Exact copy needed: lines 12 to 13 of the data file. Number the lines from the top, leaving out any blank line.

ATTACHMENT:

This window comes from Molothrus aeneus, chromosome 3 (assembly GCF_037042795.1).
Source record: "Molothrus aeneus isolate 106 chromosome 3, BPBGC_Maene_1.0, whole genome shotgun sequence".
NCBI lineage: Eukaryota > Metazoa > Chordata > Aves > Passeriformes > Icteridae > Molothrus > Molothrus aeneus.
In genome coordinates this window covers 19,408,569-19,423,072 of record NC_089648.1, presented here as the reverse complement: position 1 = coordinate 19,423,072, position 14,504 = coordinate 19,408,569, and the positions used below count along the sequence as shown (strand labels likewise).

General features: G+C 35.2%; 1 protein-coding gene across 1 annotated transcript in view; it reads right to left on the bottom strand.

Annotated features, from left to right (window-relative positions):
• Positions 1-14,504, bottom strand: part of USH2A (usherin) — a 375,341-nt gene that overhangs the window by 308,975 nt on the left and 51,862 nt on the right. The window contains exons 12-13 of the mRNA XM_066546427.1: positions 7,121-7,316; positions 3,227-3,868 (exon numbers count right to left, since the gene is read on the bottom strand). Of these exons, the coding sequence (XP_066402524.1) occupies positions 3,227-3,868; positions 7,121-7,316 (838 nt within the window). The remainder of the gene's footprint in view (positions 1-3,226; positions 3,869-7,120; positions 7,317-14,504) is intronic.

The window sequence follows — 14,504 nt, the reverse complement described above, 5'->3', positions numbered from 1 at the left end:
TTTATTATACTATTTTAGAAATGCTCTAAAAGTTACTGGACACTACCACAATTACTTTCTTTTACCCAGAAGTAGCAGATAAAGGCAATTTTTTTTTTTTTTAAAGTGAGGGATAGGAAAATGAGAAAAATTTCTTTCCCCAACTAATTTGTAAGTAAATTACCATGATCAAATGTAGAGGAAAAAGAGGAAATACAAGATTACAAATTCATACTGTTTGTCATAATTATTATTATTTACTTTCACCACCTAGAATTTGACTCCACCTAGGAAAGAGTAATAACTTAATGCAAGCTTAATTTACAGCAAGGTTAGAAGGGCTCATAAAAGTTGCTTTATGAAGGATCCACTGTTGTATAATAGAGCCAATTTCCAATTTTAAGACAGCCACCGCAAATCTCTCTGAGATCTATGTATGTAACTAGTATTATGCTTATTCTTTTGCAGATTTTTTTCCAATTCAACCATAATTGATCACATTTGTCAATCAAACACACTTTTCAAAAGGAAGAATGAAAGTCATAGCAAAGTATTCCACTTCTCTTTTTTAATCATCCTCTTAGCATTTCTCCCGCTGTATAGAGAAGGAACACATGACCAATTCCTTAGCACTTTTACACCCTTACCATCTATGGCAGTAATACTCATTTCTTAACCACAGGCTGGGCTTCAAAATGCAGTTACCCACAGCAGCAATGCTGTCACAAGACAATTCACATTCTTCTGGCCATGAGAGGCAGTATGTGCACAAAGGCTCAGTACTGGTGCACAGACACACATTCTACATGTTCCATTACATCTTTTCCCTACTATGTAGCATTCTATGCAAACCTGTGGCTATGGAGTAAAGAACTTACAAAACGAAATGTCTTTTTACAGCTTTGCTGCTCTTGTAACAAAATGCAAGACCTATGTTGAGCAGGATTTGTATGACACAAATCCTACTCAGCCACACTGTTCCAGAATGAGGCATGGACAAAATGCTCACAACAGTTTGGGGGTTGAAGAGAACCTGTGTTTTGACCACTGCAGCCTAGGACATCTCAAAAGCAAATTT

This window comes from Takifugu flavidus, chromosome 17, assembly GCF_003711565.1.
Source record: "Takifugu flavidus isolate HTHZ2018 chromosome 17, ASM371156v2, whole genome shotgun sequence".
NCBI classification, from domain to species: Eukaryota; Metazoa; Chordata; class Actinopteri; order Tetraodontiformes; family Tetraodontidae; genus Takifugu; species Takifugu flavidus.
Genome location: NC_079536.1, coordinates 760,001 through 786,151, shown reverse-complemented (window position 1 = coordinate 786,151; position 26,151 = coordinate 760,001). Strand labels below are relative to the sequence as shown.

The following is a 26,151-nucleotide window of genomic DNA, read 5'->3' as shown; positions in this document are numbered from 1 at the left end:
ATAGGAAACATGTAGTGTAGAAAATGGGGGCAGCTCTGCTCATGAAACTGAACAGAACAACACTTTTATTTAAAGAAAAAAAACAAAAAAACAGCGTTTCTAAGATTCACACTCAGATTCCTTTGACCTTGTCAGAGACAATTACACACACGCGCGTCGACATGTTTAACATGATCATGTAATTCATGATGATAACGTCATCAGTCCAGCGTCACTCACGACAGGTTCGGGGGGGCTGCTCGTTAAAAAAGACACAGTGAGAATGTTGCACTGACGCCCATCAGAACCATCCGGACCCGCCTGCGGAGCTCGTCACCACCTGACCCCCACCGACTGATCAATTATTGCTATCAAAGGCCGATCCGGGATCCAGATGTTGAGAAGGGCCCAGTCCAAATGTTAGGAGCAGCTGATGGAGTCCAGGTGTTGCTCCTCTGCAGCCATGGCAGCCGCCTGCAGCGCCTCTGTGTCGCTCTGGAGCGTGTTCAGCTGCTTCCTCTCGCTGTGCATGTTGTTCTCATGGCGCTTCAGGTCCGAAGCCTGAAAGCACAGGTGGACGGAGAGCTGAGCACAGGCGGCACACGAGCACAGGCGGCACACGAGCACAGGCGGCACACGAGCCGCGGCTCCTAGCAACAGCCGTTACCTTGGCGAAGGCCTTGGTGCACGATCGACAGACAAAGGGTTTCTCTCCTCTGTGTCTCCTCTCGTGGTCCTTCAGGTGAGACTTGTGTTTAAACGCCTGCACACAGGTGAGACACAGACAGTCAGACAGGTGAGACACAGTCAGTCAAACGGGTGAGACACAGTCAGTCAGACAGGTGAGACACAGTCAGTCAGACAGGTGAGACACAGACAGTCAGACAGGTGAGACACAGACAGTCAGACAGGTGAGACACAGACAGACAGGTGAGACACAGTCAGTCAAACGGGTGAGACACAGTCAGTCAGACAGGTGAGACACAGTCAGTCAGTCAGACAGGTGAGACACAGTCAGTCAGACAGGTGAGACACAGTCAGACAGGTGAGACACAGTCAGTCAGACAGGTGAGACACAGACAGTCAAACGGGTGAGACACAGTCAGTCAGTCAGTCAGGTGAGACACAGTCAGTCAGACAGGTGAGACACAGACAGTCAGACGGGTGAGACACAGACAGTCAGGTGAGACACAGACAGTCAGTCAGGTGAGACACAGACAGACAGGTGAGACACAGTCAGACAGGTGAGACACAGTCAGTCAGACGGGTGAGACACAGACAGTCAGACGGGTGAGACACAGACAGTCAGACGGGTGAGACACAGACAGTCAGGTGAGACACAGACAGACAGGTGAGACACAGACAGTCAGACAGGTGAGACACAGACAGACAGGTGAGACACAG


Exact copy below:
NCBI classification, from domain to species: Eukaryota; Metazoa; Chordata; class Actinopteri; order Tetraodontiformes; family Tetraodontidae; genus Takifugu; species Takifugu flavidus.
Genome location: NC_079536.1, coordinates 760,001 through 786,151, shown reverse-complemented (window position 1 = coordinate 786,151; position 26,151 = coordinate 760,001). Strand labels below are relative to the sequence as shown.